“when a person is thinking out loud and suddenly is quiet but is not stuck, the quiet is alive. Neither the person nor the quiet needs rescuing. They need attention only – and more quiet” (51).
Helping someone is not the same as thinking for them
Those of us who are managers or parents or simply one of life’s ‘rescuers’ need to constantly remind ourselves that helping someone is not the same as thinking for them. Our tendency is to go rushing in and offer a solution, even if it does save us time in the short-term. We may think we are being selfless, but (as I talk about here) there may in fact be a latent payoff we’re not quite admitting to: we get to take control and get ‘recognised’ as superior. And when we do this, Kline notes, we infantilise and disempower – it all becomes about us and our egos.
And yet. (In defence of finishing someone’s sentence once in a while)
While Kline’s ideas are invaluable in helping me reflect on how I listen (if I listen) I can’t help looking at some of her lists of ‘Bad Things We Do’ when we interact with others, and wonder if it’s all quite that black and white. Let’s take two major misdemeanours – interrupting and finishing someone’s sentence. On the face of it, both these offences seem straight up and down bad. I only have to cast my mind back a pretty short distance before I remember a few infractions of my own – and I wince.
But I know I have friends and colleagues who do this too – and have done it to me. On occasion it can be infuriating – in a business meeting where everyone competes for air time, for example. But there are other times when I feel affirmed by it. Last weekend we had friends over, and I think we spent nearly the entire afternoon yakking, laughing, interjecting, talking over each other, arguing, and then laughing some more. (Safe to say, none of us are introverts, and if one of us had been, it likely would have been a nightmarish experience). From the outside, the dynamic would have looked chaotic, been very loud, and violated every rule in the ‘take turns and listen with full rapt and respectful attention’ book. But there are times when the fact that someone has finished my thought, or interjected to share a story, means I feel connected and aligned to that person – not silenced by them.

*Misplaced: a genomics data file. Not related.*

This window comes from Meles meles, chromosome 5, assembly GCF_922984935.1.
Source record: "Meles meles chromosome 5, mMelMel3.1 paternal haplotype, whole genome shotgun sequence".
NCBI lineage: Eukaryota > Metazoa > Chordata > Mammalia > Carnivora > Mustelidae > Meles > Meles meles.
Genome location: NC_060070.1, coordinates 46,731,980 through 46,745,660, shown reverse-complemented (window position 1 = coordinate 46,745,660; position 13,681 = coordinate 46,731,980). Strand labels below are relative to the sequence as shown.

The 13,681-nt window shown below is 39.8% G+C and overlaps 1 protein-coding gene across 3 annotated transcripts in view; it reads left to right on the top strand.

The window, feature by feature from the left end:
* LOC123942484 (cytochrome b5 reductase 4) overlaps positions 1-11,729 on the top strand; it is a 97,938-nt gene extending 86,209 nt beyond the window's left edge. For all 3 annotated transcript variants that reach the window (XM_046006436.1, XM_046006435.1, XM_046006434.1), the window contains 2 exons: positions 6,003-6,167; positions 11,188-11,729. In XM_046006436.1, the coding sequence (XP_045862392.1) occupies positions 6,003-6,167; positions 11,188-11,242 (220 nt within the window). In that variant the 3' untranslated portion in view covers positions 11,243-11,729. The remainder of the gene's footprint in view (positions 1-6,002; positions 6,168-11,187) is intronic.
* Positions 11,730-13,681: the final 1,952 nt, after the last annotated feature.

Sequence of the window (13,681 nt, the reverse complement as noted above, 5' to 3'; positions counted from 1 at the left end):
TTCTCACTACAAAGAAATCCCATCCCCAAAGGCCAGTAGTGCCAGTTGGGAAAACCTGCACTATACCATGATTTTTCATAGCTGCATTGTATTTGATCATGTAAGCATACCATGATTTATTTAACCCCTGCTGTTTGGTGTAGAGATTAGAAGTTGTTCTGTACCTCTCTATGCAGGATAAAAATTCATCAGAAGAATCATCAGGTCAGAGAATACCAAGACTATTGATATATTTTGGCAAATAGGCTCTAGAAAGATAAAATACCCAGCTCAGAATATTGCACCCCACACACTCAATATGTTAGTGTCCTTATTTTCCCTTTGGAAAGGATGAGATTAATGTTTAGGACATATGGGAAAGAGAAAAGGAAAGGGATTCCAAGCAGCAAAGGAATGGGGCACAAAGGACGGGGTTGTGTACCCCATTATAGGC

Of course – context is everything. Finishing someone’s thought to show “I hear you. I am with you. I think that way too” as opposed to “Right. Let’s wrap this up more efficiently, shall we? My turn now” are two very different things, but there’s often a pretty fine line between them. And even though we may intend the former, this might not translate into how we’re received. This is something emphasised by sociolinguists like Deborah Tannen: what we perceive as a interruption could well be a case of a different conversational style or rhythm. So telling someone ‘don’t interrupt’ is relatively useless advice; instead we need to be aware of different styles and how our own style may impact others.
And by the same token, we need to be aware of how we listen (or not) so when the time calls for us to turn off the motor and pay attention, we’re ready and able.